Rogers Communications Inc.’s move to launch a discount wireless brand this summer threatens to ignite an all-out price war between incumbent carriers and a corps of new entrants, one chief executive is warning.
“If Rogers makes the mistake of coming in with a brand and price that undercuts us … they’ll start a price war,” said Alek Krstajic, CEO of Public Mobile Inc., in an interview Monday. “We will not be undersold, full stop.”
Rogers, the largest cellphone and smartphone provider in the country, announced last week plans to launch “chatr,” a low-cost wireless brand aimed at so-called talk-and-text users, or customers that want cheap phone and messaging services with no contract.
It is a section of Canada’s $16-billion wireless market that Rogers has not aggressively courted until now and an area where new providers Public Mobile, Wind Mobile and Mobilicity have had some success in.
Analysts estimate chatr’s new pricing will be in the same $40-to-$50-a-month range that the newcomers charge, while Rogers will offer a bigger home calling zone and other enticements like long-distance deals. If Rogers, which has not released details, pursues the strategy, Public Mobile will hit back will cheaper plans, Mr. Krstajic said.
Public Mobile charges a $40 flat rate for unlimited voice and text but has a “long, long runway” on its ability to lower prices and remain profitable, the executive said. The new carrier paid a modest $52-million for spectrum that blankets the Windsor-Quebec City corridor and just announced a $350-million vendor-financing deal with Chinese network maker ZTE Corp.
A new, low-cost service from Rogers will also not go uncontested from chief rivals Bell Canada and Telus Corp., in what could result in a bruising race to the bottom across the industry, analysts suggest.
The pair of rival incumbents would not likely introduce lower prices in their main or discount brands and risk a crush of existing customers demanding lower prices. Instead, Bell and Telus may respond with new brands of their own.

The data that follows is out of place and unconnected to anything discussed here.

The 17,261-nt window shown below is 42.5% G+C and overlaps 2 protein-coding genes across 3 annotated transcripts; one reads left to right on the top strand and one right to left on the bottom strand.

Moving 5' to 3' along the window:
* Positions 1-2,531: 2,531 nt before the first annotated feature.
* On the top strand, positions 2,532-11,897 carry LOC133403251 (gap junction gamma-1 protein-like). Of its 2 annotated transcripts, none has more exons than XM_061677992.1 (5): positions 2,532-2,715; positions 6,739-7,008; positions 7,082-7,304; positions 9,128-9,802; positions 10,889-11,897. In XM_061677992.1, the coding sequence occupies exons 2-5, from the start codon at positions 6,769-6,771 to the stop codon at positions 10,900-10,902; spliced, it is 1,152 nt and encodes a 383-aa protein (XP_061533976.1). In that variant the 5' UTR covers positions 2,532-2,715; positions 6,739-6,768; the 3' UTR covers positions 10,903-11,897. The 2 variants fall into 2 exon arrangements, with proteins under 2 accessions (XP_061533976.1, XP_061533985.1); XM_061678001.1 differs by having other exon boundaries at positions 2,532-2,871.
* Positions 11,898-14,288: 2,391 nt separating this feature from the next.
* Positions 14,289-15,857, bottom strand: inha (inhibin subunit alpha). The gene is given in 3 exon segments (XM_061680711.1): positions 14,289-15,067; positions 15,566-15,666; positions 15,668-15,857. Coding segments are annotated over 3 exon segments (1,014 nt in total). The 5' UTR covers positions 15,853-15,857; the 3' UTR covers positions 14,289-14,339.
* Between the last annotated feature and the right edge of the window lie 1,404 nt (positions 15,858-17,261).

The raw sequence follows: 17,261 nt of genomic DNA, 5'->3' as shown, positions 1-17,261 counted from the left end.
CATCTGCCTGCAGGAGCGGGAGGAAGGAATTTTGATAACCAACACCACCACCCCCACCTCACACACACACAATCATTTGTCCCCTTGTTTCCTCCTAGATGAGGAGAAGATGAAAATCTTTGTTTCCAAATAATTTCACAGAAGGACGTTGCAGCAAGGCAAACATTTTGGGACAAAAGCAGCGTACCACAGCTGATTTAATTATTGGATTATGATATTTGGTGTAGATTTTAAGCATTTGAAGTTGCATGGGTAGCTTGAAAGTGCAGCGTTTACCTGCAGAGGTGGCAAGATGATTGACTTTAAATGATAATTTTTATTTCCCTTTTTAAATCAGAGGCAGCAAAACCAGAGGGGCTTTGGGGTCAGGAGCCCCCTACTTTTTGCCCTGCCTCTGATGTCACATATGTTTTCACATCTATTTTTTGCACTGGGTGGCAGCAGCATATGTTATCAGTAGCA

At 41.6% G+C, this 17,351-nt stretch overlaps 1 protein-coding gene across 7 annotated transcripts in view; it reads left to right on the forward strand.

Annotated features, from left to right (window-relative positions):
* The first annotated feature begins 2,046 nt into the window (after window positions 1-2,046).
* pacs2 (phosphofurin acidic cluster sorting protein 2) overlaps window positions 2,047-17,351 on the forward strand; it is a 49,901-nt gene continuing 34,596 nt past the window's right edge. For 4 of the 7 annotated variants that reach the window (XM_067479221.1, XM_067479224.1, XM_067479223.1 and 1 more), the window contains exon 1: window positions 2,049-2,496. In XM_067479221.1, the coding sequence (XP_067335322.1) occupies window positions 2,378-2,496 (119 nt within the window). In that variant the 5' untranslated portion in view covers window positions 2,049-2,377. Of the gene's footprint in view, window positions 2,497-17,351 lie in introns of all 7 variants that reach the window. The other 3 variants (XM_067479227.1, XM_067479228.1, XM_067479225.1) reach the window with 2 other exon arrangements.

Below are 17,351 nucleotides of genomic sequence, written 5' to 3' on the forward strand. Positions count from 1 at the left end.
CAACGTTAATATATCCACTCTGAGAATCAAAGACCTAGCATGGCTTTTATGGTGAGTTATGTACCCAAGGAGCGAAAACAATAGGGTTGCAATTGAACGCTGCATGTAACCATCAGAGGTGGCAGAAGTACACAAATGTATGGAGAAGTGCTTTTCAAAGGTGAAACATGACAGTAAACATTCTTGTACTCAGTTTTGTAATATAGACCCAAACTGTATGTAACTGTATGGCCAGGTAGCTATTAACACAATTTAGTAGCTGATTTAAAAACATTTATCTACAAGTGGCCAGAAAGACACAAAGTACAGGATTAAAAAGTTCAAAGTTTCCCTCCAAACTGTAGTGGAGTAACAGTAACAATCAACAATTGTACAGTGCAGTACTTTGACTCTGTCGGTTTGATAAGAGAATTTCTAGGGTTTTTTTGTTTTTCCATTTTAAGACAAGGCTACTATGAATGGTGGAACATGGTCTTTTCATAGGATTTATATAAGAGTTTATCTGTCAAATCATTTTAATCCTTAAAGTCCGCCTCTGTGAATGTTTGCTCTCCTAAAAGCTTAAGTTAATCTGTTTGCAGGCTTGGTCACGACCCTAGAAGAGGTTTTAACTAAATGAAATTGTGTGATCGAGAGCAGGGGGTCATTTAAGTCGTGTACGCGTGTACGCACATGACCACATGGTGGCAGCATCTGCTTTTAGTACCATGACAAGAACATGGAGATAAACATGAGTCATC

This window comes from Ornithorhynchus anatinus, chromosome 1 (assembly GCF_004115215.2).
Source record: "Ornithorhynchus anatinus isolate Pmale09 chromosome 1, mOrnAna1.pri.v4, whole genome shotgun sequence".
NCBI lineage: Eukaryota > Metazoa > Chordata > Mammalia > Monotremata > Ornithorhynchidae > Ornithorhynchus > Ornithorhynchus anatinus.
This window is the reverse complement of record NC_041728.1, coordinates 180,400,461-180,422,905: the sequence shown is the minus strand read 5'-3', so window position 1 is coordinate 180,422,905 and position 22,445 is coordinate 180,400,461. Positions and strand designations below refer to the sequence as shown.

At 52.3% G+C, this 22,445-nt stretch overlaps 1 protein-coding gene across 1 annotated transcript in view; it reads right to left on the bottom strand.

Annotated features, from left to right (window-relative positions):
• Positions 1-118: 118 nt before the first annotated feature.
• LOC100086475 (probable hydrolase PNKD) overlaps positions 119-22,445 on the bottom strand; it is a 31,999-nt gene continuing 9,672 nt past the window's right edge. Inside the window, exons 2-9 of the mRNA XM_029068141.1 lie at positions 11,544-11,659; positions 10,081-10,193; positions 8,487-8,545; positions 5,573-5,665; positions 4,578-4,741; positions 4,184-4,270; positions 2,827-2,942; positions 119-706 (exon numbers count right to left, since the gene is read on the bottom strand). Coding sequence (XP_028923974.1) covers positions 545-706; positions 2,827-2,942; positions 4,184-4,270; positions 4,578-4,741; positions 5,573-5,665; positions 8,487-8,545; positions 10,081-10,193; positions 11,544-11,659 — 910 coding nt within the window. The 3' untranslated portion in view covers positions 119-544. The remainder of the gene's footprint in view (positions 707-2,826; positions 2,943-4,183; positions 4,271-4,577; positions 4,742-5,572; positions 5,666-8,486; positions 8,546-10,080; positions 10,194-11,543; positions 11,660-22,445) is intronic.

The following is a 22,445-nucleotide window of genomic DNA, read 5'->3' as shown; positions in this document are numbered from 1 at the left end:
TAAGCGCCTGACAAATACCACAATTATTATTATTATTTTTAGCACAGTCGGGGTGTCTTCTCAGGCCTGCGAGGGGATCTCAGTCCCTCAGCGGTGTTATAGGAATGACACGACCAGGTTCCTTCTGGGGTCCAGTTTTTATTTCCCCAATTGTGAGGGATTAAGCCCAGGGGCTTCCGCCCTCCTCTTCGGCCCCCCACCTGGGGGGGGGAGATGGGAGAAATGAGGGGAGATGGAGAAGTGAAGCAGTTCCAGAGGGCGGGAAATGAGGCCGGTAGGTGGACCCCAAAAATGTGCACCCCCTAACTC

“We believe BCE (Bell Canada) and Telus will likely match the tactic,” Jeff Fan at Scotia Capital said. In turn, “the other new entrants may also respond to ensure they continue to add subscribers.”
Yet the spectre of a price war for simple voice and messaging services is perhaps just the start of a bigger battle among providers for data-heavy smartphone users, which generate far more revenue than voice-and-text subscribers.
Later this summer or early fall, Quebecor Media Inc. will launch its own mobile service in Quebec through cable subsidiary Vidéotron Ltée. Analysts expect Videotron to take aim at core customers of incumbents by undercutting their data prices by as much as 40%.
The move would put pressure most urgently on main regional competitor Bell, which is set to see its battle with Vidéotron for TV, Internet and home-phone customers ratchet up. However, Rogers and Telus will also face pressure to lower rates if they want to retain customers in the province.
The Quebec cable provider’s launch and subsequent impact on the market will be repeated in Western Canada when Shaw Communications Inc. launches wireless next year.
“This is the beginning of a long, entrenched battle,” Brahm Eiley, principal at Convergence Consulting Group Ltd. said. His firm has forecast average monthly revenue per subscriber to fall by 12% by 2014 across the industry, to $51.
Rogers may launch chatr as early as this month in order to sap whatever marketing power Public Mobile and other new entrants will bring to bear during the all-important back-to-school season, analysts say.